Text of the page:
"So... how did you decide you wanted to get into the game industry?"
More than once have I faced this question. I usually smile and say or type something like: "Oh, it's only natural. I've always liked games. I grew up playing games, attempted to design several board games, and even got a group of high school friends at lunch to play a game so broken that everybody died within a few turns." These are all true, except for the "only natural" part. I had spent several long years attempting to be "practical", suppressing my fantasy of becoming a manga artist of sorts each time it dared to bubble up. The decision to give game industry a try happened in one single moment, of which I remember clearly. It's the moment I consider life-changing, on a fundamental level.
It was in early 2007. I was months from graduating into the real world and ending my internship at Fossil HQ as a graphic designer. I was getting really bored of lining up texts and color-correcting watch bands as usual, but tried to push the thought out of my head.
The graphic design internship did not start out bad at all. In fact, having spent my first couple of years in U.S. as a retail clerk, Fossil was my first taste of an all-American middle-class job. I realized this distinctly on my first day to work, as I enjoyed non-acidic-tasting coffee and marveled at their clean bathrooms and cushy toilet paper. This was a more dignified life, absent of annoyed and annoying customers and pushy bosses who aren't required to show respect to their workers. The internship itself really wasn't bad. The only thing is, I could no longer pretend my effort of cultivating a passion for graphic design was working.
I remember telling this to a new professor, a professional graphic designer from Dallas, at the start of my final semester. My classmates sat there shocked, staring at me with a mixture of compassion and something akin to fear. The professor, caught completely off-guard, looked at me as kindly as he could. He pointed to the illustration I showed him, commented that he thought my drawing skills wasn't as far along as my graphic design skills, and bid me to give graphic design another chance. I nodded with tears in my eyes, but ended up walking out of the DSVC (an esteemed local design student show) a couple of months later due to feeling extremely out of place. I painfully realized I was never going to fit in with the graphic design industry, no matter how hard I tried to make fun of bad typefaces I saw.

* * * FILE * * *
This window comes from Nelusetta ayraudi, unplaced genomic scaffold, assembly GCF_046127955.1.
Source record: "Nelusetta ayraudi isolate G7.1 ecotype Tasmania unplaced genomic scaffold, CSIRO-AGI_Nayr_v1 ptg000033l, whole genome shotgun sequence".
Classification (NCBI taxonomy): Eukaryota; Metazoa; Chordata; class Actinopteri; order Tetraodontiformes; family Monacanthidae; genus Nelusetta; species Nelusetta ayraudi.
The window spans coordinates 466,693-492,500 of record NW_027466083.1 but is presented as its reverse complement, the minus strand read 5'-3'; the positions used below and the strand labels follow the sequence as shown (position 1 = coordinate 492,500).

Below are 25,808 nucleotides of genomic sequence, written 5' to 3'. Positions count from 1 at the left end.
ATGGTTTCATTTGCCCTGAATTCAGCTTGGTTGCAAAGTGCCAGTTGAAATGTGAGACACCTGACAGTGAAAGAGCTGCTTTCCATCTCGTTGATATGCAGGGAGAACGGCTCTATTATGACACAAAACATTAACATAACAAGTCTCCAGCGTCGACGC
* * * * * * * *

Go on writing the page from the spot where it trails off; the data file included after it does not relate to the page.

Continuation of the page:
I still tried to work very hard at my internship, simply because I did not want to fail people who trusted me with tasks. That day in early 2007 was a slow day, though. Having run out of other tasks for me, the designer I worked under asked me if I'd like to design a mascot for the employee benefit letter - something classy but fun, doubtlessly a diversion from the corporate nature of the document.
"Sure!" I answered cheerfully, and began doodling on paper. Soon, I began to realize that for the first time in a long while, I was having a lot of fun at work.
Motivated by a new burst of energy and emboldened by the relaxed deadline, I decided to "do it right" and make use of Fossil's nice reference library. I picked out a few books on old school commercial illustrations, and then my eyes caught the spine of a book. It was called something generic like "Art for Video Games".
I reached for the book, hoping it would be something like my WoW artbook, filled with great illustrations and sketches. Instead, it was more like a cheap overview of games produced since graphic got past 8-bit. There were, to my dismay, a lot of text and a couple of cheesy screenshots per page. I kind of laughed to myself, flipped another couple of pages, and there it was - my favorite game from high school, Starcraft by Blizzard Entertainment. I had not played the game for several years, ever since I moved to the U.S.
A pang of nostalgia seized me at first. Then a string of thoughts entered my head suddenly as I stared at the Blizzard logo: "There are people who work there. These people get to do fun character designs every day. I am currently on the same continent, in the same country as this company."
I laughed at myself because I didn't know the first thing about the game industry. Furthermore, my art skills, consisting of crappy manga and terrible noob digital fan arts, were definitely not nearly good enough to make me employable. Lastly, the company was still half a continent away on the west coast, which might as well had been on an alien planet to someone who rarely even left Texas. Almost jokingly, I thought to myself: "maybe some years down the road, I'll be thinking of this moment as a turning point in my life."
Fortunately, I only took that as a half-joke instead of a complete one. After going home, I began looking into schools that might help me figure out how to get into the game industry, and reached out to the sole game artist I ran into in real life. I decided to open up to my father, with whom I had a complicated relationship, about not liking my major. To my great surprise, he offered to pitch in for my graduate school to help me switch paths.
A popular theme in Chinese online fantasy novels is being able to relive one's life from an earlier point while retaining their knowledge and wisdom gained in the prior life. I truthfully would never choose to redo my life, because I think a large part of my current happiness is brought by fear of uncertain future and blind courage. I would never risk screwing up that moment in Fossil's reference library, in early 2007.